European network professionals focus on server virtualisation

The latest results from Computer Weekly and TechTarget’s purchasing intentions study shows server virtualisation is becoming part and parcel of the networking professional’s job

New research from Computer Weekly and TechTarget has shown that attitudes towards server virtualisation within the European networking industry have changed.

Last year’s survey revealed the technology was viewed as a strain on networks and not really the problem of networking professionals. The latest results, however, revealed that 44% were expecting to invest in the technology during 2012 and it was an important element of the networking team’s job.

Of all the European respondents, 60% claimed there would be a rise in spending on network products and services this year, with 12% claiming the rise would be upwards of 25%.

Server virtualisation was the second largest driver towards further investments in 2012 by networking teams, with 19% of respondents saying it would be the area with most time and networking resources spent on it.

It was also one of the highest areas of spend for the total IT budget, rather than just the networking portion, with 19% stating they would spend more on the technologies this year.

To enable stronger deployments of server virtualisation, 47% of the respondents were looking at increasing bandwidth within the datacentre and 40% wanted to upgrade network hardware to handle the extra traffic.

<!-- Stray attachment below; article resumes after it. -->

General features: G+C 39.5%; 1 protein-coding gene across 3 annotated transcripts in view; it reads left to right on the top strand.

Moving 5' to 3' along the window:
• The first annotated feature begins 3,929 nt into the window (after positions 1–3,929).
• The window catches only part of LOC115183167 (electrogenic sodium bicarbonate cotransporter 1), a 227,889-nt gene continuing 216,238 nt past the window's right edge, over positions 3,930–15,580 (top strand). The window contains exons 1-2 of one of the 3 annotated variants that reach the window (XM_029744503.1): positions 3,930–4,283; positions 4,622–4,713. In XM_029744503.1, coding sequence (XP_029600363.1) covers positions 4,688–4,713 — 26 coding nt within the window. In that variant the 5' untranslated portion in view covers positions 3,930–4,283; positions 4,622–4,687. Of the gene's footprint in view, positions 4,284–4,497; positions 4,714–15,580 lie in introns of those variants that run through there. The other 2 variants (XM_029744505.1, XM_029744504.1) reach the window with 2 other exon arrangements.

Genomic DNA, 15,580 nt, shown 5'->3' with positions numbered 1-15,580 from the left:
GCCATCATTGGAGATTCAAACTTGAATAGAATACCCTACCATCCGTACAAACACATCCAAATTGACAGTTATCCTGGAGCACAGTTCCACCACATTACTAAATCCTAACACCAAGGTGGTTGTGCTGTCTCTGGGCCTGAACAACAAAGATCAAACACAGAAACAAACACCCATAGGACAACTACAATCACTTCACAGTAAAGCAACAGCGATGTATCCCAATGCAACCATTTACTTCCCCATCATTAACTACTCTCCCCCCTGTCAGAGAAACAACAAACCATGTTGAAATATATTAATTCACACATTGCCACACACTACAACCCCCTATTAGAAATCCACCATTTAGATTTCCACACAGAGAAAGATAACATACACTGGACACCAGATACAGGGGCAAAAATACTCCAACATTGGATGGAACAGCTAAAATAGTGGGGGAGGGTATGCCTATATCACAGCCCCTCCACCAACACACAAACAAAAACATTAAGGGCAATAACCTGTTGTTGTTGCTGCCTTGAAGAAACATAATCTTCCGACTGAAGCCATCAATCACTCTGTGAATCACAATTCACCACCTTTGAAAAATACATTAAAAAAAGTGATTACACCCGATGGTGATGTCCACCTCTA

Free Download: Full Survey Results

Network Purchasing Intentions 2012

HP, including its acquisitions of 3Com and H3C, was named as the primary network hardware provider, with over 70% using its products. 

Only 13% of respondents were looking to change supplier, but more were looking to add to their environment, with Dell and its Force10 products coming top of the list – 28% wanted to bring the firm into their datacentres.

However, the area where companies were most likely to switch their hardware waswireless networking, rather than server virtualisation.

Other drivers towards heavier spend in networking this year included network security, named by 17% of respondents, as well as worker productivity and disaster recovery/back-up implementations, cited by 13% of respondents.

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